Hi everyone, today I want to talk about the difference between having an Online Business Manager (OBM) compared to a Chief Operating Officer (COO) in your business.
First of all, let me be clear that both of these roles can be incredibly valuable to your business. An OBM can help you manage the day-to-day operations of your business and ensure that everything is running smoothly. They can take on tasks like project management, team management, and systems implementation, freeing up your time to focus on higher-level tasks.
However, as your business grows, and you bring on more team members, you may find that you need more than just an OBM. That's where a COO comes in, or you may prefer to help your OBM develop and up-level into that COO role. A COO is a strategic partner who can help you take your business to the next level. They can help you identify areas for growth and create a plan to get there.
Here are a few reasons why you might need a COO as opposed to an OBM:
While an OBM can help you execute your existing plans, a COO can help you create a strategic plan for your business. They can analyze your business data, identify trends, and make recommendations for growth.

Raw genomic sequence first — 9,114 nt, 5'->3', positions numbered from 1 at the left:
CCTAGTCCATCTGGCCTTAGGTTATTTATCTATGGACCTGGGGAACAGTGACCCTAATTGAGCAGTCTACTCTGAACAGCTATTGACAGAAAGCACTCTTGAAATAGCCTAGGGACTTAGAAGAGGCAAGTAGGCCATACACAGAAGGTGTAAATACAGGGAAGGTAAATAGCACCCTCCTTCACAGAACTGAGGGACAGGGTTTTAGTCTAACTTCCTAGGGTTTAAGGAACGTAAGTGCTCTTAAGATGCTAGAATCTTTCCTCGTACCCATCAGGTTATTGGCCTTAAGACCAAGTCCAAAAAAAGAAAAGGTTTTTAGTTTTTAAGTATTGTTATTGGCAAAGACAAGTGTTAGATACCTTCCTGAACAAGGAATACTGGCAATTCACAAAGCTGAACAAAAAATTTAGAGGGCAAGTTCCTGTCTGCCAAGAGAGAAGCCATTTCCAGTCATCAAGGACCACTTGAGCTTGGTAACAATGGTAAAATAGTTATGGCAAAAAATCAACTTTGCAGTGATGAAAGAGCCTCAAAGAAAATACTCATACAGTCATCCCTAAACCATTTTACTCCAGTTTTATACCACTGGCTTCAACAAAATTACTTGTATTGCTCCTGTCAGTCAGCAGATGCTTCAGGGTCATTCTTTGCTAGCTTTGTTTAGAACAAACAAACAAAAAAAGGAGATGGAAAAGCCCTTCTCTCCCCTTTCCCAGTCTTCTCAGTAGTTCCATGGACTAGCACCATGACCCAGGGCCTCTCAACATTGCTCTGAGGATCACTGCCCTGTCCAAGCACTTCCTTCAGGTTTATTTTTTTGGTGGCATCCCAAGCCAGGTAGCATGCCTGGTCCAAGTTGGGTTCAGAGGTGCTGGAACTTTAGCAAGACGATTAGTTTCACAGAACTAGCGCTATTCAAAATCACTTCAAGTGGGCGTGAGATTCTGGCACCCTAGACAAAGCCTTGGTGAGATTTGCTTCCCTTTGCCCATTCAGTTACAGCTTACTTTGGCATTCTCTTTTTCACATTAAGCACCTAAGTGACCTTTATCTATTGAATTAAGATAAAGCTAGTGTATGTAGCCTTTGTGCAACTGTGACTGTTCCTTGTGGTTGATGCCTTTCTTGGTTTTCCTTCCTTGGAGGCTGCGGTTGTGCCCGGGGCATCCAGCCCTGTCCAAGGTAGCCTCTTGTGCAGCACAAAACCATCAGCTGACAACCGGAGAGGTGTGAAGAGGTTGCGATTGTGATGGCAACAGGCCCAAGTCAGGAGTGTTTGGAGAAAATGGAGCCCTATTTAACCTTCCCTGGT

A COO is a senior leader in your organization and can help you manage your team and create a strong company culture. They can also help you hire and onboard new team members, ensuring everyone on your team is aligned with your vision and values.
A COO can help you manage your finances, including budgeting, forecasting, and financial reporting. I’m not saying they need to take on the taxes or bookkeeping tasks but they can help you interpret your numbers, implement financial systems and identify ways to increase revenue and improve your profitability.
As your business grows, you may need to make significant changes to your systems and processes. A COO can help you navigate these changes and ensure your business can scale effectively.
While an OBM is a valuable team member, a COO can help you take your business to the next level. They can help you create a strategic plan, manage your team, and ensure your business is scalable and profitable. If you're serious about growing your business, consider bringing a COO on board.
I hope this post has been helpful in explaining the differences between an OBM and a COO, and why you might need either in your business. Want to test your strengths and skills to see if you (or your OBM) are ready to become a COO? Take the COO Potential Quiz and receive a personalised report. As always, thank you for reading and I wish you all the best on your entrepreneurial journey!
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